Spielberg's Sci-Fi Spectacle Overpowers Cruise's Rants
- Tuesday, June 28, 2005
Release Date: June 29, 2005
Rating: PG-13 (for frightening sequences of sci-fi violence and disturbing images)
Genre: Sci-Fi Action Adventure
Run Time: 117 min
Director: Steven Spielberg
Actors: Tom Cruise, Dakota Fanning, Tim Robbins, Miranda Otto, Justin Chatwin
People go to popcorn movies to forget about the real world. The freakish antics of Tom Cruise, however, have made that impossible with “War of the Worlds.” Thankfully the master of summer flicks Steven Spielberg is at the helm. With his commanding cinematic prowess, the aged wunderkind makes us forget the Cruise baggage with this stunning and completely engrossing thrill-ride.
Still, even before Cruise’s couch-jumping spasms, it’s clear Spielberg never wanted us to forget the real world in the first place. Indeed, updating “War of the Worlds” has obvious contemporary parallels. Spielberg taps deeply into the national zeitgeist once again as he turns H.G. Wells’ classic novel (an allegory of British imperialism) into a post-9/11 parable. And in patented Spielberg form, he drops a broken suburban family into the heart of it.
The film opens patiently, establishing the core relationships. Ray Ferrier (Cruise) is a divorced dad estranged from his son Robbie (Justin Chatwin) and daughter Rachel (Dakota Fanning). He has his kids for the weekend, an inconvenience for all three as past hurts have created bitter walls. Walls so strong they can only be brought down by a life-altering event. Like, say, an alien invasion.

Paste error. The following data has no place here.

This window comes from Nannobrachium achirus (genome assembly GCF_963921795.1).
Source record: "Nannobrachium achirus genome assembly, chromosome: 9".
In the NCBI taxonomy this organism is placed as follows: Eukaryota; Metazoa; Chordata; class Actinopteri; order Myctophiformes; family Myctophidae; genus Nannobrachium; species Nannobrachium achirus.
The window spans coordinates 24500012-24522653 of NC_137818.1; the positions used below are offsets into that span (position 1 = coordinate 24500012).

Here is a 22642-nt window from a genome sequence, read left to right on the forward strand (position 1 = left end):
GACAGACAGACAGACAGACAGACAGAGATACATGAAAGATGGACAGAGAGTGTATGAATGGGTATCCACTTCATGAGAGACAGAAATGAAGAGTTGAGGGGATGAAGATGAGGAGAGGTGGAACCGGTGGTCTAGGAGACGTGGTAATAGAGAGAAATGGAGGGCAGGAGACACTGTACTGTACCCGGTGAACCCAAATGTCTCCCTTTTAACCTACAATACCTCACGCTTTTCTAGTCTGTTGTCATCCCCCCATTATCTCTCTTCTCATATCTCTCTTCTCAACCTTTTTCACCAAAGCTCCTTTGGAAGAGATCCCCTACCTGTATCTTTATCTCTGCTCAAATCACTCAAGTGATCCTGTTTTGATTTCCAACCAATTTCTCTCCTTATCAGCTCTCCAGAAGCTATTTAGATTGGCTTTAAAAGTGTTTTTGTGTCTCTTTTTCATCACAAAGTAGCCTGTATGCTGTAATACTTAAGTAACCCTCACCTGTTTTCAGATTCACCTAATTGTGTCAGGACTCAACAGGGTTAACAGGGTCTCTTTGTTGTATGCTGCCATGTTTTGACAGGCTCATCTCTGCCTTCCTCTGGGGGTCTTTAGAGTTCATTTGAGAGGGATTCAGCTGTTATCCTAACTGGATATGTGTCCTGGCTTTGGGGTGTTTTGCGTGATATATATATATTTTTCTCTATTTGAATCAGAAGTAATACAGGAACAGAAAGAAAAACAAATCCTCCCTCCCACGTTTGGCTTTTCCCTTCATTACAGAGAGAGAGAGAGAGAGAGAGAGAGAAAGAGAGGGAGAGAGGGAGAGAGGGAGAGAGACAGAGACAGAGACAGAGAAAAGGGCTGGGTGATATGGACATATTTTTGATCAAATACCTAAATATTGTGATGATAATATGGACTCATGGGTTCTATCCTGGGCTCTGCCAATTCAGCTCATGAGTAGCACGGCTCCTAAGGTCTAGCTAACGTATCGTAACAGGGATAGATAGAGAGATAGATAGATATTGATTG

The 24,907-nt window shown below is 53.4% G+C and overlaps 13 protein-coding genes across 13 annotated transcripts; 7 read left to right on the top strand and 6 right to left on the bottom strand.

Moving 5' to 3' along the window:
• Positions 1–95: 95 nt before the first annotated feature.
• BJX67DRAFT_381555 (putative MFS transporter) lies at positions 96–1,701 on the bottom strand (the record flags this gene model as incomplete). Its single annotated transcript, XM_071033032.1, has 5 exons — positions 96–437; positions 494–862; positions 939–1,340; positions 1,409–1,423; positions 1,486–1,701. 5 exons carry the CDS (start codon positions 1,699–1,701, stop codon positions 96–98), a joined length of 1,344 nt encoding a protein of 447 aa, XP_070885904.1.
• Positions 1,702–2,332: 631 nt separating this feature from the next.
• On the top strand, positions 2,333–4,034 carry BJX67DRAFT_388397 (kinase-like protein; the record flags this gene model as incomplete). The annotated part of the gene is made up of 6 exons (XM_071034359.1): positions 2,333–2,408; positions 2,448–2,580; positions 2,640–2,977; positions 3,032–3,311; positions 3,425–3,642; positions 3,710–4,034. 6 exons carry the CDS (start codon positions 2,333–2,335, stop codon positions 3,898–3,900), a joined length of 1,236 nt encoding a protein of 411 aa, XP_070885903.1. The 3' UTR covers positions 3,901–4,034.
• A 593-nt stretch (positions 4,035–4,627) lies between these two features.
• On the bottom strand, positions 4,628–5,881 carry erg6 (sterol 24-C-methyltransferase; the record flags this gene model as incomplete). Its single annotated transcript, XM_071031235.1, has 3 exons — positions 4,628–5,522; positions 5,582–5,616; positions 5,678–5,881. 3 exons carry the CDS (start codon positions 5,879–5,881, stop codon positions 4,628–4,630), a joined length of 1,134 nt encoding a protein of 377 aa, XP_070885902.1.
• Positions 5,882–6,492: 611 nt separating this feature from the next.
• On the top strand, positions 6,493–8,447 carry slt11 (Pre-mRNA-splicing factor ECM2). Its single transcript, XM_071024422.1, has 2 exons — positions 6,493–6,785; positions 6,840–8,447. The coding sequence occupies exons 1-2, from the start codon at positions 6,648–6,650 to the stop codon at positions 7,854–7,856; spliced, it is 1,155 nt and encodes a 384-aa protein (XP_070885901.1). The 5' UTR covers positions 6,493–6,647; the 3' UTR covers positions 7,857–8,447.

And oh what an invasion it is. Rather than a swarming assault of spaceships from the air, the ships emerge from underground; this heightens the tension of where they might come from next and also works as a subversive parallel to the terrors that lie hidden in our real-life society. When the ships do emerge, it’s a sight to behold. The special effects are seamlessly authentic; with each reveal raising the invasion’s size and scope, “War of the Worlds” boasts a “whoa!” quotient that’s off-the-charts.
But Spielberg also keeps us effectively in the dark. The reason for the invasion is never explained or even theorized, making the aliens (and movie) more mysterious, ominous, and daunting. And with a focus on one family we’re as in-the-dark as they are, creating a non-stop anxiety that anything could happen at any time. Many disaster-flick clichés — government buildings exploding, world leaders plotting counter-attacks, news updates from around the world, etc. — are also thankfully avoided.
The violence is fairly graphic. People are blasted into oblivion, masses wiped out in a single swath, and landscapes become blood-drenched. Language is fairly pervasive as most non-R profanities are used, including numerous uses of God’s name in vain and derogatory sexual slang. Swearing even occurs between father and children without punishment involved.
Reuniting with “Jurassic Park” scribe David Koepp, Spielberg grounds these characters, their relationships and faults through clear portrayals rather than verbose exposition. Ray is a flawed man, one who’s responsible for his family’s breakup and still has some maturing to do. But it’s hard for a man with his history to compete with a loving step-dad, making the chasm between Ray and his kids even wider.
Rather than uniting under extreme circumstances, the alien attack only exacerbates their differences. This imbues the action with layers of emotional complexity. A daughter latches on to her brother rather than her father for security, a son distrusts his father’s motives even in the midst of their escape, and the father is devastated by the realization that their perceptions are actually justified.
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